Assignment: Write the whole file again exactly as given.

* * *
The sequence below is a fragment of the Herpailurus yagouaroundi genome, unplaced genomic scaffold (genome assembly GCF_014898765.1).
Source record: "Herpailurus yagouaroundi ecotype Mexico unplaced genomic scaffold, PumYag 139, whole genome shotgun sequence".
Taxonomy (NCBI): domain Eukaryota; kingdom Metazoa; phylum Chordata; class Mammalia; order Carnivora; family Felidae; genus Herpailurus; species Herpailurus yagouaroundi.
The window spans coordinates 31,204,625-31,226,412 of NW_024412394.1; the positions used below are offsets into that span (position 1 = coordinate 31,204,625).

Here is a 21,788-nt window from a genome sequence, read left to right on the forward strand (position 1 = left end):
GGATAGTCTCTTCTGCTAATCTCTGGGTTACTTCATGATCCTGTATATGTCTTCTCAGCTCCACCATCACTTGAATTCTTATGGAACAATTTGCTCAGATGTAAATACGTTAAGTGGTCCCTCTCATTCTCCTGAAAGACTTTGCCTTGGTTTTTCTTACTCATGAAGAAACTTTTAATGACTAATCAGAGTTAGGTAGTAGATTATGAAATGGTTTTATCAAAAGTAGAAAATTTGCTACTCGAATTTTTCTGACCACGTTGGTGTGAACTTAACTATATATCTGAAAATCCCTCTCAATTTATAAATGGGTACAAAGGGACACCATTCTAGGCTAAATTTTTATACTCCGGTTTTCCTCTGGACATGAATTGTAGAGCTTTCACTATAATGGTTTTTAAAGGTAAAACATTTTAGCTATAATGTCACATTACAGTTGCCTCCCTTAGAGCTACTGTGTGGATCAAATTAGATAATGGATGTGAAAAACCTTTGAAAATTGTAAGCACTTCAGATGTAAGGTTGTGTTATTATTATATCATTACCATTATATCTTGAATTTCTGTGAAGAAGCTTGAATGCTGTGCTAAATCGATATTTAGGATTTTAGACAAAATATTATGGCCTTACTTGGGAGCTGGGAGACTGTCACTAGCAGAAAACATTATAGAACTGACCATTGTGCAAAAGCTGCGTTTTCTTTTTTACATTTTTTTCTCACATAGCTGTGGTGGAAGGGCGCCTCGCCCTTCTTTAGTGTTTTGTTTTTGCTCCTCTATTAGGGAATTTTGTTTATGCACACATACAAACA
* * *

The sequence below is a fragment of the Herpailurus yagouaroundi genome, unplaced genomic scaffold (genome assembly GCF_014898765.1).
Source record: "Herpailurus yagouaroundi ecotype Mexico unplaced genomic scaffold, PumYag 139, whole genome shotgun sequence".
Taxonomy (NCBI): domain Eukaryota; kingdom Metazoa; phylum Chordata; class Mammalia; order Carnivora; family Felidae; genus Herpailurus; species Herpailurus yagouaroundi.
The window spans coordinates 31,204,625-31,226,412 of NW_024412394.1; the positions used below are offsets into that span (position 1 = coordinate 31,204,625).

Here is a 21,788-nt window from a genome sequence, read left to right on the forward strand (position 1 = left end):
GGATAGTCTCTTCTGCTAATCTCTGGGTTACTTCATGATCCTGTATATGTCTTCTCAGCTCCACCATCACTTGAATTCTTATGGAACAATTTGCTCAGATGTAAATACGTTAAGTGGTCCCTCTCATTCTCCTGAAAGACTTTGCCTTGGTTTTTCTTACTCATGAAGAAACTTTTAATGACTAATCAGAGTTAGGTAGTAGATTATGAAATGGTTTTATCAAAAGTAGAAAATTTGCTACTCGAATTTTTCTGACCACGTTGGTGTGAACTTAACTATATATCTGAAAATCCCTCTCAATTTATAAATGGGTACAAAGGGACACCATTCTAGGCTAAATTTTTATACTCCGGTTTTCCTCTGGACATGAATTGTAGAGCTTTCACTATAATGGTTTTTAAAGGTAAAACATTTTAGCTATAATGTCACATTACAGTTGCCTCCCTTAGAGCTACTGTGTGGATCAAATTAGATAATGGATGTGAAAAACCTTTGAAAATTGTAAGCACTTCAGATGTAAGGTTGTGTTATTATTATATCATTACCATTATATCTTGAATTTCTGTGAAGAAGCTTGAATGCTGTGCTAAATCGATATTTAGGATTTTAGACAAAATATTATGGCCTTACTTGGGAGCTGGGAGACTGTCACTAGCAGAAAACATTATAGAACTGACCATTGTGCAAAAGCTGCGTTTTCTTTTTTACATTTTTTTCTCACATAGCTGTGGTGGAAGGGCGCCTCGCCCTTCTTTAGTGTTTTGTTTTTGCTCCTCTATTAGGGAATTTTGTTTATGCACACATACAAACA